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Type: Thesis
Title: An analysis of the underlying factors that affected Malaysia-Singapore relations during the Mahathir era: discords and continuity.
Author: Omar, Rusdi
Issue Date: 2014
School/Discipline: School of History and Politics
Abstract: This thesis is an analysis of the underlying factors that influenced Malaysia-Singapore relations during the watershed period of Mahathir Mohamad as the Prime Minister of Malaysia (1981- 2003). The study proposes that the bilateral tensions between Malaysia and Singapore were, to a large extent, affected by such things as the burden of historical baggage from their acrimonious parting in 1965, after a short period of unification; the differences between them in their perceptions and approaches in handling bilateral relations; and their political cultures and the leadership styles of their prime ministers, but for the purposes of the present study, specifically those of Mahathir and Lee Kuan Yew. The thesis examines a number of key areas of discord between states and leaders alike. Despite the strong underlying differences, the thesis argues, the two states have existed in a condition of interdependency in the post-1965 period. They have had to find ways in which to suppress the culturally- and historically-conditioned tensions in order to ensure their respective states’ economic growth and political and social development. As a result, we have the curious situation in which both Malaysia and Singapore have found ways of maintaining engagement. In doing so, they have avoided raising tensions to the point of conflict, and, indeed, been able to build bridges through consistent, and determined, application to their bilateral affairs. The thesis provides some explanations as why this should be the case.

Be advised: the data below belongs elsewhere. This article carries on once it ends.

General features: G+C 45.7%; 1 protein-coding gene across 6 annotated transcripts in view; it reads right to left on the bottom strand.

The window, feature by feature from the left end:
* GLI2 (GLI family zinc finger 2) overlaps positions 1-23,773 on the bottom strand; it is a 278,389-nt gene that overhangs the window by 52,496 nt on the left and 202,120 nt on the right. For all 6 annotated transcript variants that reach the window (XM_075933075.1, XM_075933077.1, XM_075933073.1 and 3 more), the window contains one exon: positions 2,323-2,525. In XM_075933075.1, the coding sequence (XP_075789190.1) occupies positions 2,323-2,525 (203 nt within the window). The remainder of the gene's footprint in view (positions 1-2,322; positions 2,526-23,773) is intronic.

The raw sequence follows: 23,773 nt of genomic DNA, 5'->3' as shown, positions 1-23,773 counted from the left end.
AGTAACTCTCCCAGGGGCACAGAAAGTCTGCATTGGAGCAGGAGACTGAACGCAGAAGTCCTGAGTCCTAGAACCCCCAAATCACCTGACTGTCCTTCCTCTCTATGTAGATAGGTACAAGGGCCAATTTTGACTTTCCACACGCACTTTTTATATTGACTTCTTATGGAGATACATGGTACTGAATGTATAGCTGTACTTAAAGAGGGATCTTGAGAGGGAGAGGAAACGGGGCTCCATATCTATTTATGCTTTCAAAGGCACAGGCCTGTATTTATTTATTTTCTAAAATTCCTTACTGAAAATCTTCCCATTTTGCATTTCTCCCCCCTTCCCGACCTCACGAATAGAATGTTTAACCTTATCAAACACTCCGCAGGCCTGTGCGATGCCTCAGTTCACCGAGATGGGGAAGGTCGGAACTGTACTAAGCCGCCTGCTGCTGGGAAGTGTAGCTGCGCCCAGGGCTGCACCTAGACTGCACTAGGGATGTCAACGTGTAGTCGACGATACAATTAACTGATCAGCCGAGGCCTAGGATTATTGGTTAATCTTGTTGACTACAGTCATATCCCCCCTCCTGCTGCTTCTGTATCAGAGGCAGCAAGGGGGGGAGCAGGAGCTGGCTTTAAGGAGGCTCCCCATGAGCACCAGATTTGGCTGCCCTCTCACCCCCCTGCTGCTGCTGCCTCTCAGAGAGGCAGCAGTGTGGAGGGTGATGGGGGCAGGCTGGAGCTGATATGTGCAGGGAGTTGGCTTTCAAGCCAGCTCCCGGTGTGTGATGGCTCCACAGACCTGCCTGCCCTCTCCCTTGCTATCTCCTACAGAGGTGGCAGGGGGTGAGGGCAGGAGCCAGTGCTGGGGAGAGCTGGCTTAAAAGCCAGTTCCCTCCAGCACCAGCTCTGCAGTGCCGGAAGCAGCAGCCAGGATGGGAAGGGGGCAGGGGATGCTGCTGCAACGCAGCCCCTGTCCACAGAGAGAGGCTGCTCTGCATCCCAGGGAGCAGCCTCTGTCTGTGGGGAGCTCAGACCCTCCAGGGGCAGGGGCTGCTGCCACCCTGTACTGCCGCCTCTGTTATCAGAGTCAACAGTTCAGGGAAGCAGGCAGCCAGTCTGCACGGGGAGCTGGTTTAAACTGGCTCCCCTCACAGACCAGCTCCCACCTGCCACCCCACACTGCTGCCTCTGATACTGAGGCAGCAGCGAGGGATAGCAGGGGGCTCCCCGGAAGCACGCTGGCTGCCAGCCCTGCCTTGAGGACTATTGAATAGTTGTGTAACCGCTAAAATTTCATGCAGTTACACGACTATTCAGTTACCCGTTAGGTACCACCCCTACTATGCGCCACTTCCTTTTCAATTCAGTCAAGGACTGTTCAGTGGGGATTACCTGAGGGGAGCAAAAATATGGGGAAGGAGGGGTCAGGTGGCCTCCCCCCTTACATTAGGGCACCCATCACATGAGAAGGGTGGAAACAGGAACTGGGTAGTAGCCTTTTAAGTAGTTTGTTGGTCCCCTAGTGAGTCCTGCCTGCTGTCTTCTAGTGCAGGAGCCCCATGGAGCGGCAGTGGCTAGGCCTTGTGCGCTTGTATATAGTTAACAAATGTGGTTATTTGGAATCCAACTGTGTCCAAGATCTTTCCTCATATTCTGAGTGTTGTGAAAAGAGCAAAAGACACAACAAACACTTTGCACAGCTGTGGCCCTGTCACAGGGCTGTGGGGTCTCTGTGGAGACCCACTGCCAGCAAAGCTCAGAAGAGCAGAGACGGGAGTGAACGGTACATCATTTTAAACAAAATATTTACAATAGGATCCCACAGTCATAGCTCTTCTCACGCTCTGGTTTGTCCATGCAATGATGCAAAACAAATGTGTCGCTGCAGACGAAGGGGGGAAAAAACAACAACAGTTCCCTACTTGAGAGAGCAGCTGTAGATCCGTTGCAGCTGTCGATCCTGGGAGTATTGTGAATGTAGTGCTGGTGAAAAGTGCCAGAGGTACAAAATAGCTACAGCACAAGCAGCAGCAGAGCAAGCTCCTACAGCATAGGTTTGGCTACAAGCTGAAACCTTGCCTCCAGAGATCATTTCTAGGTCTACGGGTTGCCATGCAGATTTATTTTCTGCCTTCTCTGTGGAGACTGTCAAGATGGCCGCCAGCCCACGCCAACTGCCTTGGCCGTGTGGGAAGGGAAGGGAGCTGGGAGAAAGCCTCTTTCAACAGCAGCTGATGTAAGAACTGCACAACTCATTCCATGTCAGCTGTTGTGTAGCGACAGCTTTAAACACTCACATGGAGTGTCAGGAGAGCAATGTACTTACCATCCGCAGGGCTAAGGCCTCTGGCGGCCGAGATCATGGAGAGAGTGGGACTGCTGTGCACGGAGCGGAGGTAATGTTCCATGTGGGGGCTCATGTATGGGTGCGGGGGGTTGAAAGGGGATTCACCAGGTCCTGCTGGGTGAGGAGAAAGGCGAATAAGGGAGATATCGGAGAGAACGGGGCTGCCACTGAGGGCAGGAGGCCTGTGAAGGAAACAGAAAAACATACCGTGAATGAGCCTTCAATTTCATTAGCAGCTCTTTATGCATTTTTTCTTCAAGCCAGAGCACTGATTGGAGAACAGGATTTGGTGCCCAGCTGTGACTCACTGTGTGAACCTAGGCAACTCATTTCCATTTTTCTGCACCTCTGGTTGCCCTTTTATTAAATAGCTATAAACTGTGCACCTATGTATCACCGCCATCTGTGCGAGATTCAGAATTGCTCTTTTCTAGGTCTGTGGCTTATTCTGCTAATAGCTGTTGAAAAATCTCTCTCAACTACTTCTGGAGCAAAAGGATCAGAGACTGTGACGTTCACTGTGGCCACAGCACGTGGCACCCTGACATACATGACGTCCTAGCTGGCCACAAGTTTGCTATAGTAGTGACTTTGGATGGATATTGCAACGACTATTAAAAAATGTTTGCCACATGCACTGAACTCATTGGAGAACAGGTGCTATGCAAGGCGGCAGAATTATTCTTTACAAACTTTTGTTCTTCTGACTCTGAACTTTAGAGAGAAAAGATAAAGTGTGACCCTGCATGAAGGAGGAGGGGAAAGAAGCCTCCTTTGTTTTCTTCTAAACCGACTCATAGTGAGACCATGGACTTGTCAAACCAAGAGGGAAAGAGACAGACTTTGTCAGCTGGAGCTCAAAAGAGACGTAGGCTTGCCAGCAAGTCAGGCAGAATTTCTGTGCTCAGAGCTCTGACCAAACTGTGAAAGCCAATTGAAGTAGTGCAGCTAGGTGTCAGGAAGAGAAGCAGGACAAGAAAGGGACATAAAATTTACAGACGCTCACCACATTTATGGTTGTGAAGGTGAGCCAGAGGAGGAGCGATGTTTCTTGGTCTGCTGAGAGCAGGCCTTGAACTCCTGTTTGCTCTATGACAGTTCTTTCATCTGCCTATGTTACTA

Advisor: Patrikeeff, Felix
Elias, Juanita Marie
Tubilewicz, Czeslaw
Dissertation Note: Thesis (Ph.D.) -- University of Adelaide, School of History and Politics, 2014
Keywords: Malaysia-Singapore relations; the underlying factors; the Mahathir era; discords; continuity
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